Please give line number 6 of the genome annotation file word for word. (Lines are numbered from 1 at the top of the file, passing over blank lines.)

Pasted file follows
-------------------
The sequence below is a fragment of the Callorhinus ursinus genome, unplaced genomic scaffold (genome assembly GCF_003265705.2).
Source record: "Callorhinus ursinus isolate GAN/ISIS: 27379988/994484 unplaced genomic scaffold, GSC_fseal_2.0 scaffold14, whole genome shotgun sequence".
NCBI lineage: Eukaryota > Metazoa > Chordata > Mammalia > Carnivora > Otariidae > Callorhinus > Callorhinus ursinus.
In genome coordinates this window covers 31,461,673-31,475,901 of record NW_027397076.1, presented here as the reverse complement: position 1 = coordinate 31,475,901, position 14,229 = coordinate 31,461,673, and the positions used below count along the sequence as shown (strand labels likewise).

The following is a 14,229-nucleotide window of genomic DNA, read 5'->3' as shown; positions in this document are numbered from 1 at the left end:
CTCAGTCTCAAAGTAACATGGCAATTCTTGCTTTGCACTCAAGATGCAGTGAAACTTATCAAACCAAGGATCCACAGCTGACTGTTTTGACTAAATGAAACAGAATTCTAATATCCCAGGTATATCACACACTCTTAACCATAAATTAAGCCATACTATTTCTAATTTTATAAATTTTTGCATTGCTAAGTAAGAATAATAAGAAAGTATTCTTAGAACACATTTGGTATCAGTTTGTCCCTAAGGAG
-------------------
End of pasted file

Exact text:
CTCAGTCTCAAAGTAACATGGCAATTCTTGCTTTGCACTCAAGATGCAGTGAAACTTATCAAACCAAGGATCCACAGCTGACTGTTTTGACTAAATGAAACAGAATTCTAATATCCCAGGTATATCACACACTCTTAACCATAAATTAAGCCATACTATTTCTAATTTTATAAATTTTTGCATTGCTAAGTAAGAATAATAAGAAAGTATTCTTAGAACACATTTGGTATCAGTTTGTCCCTAAGGAG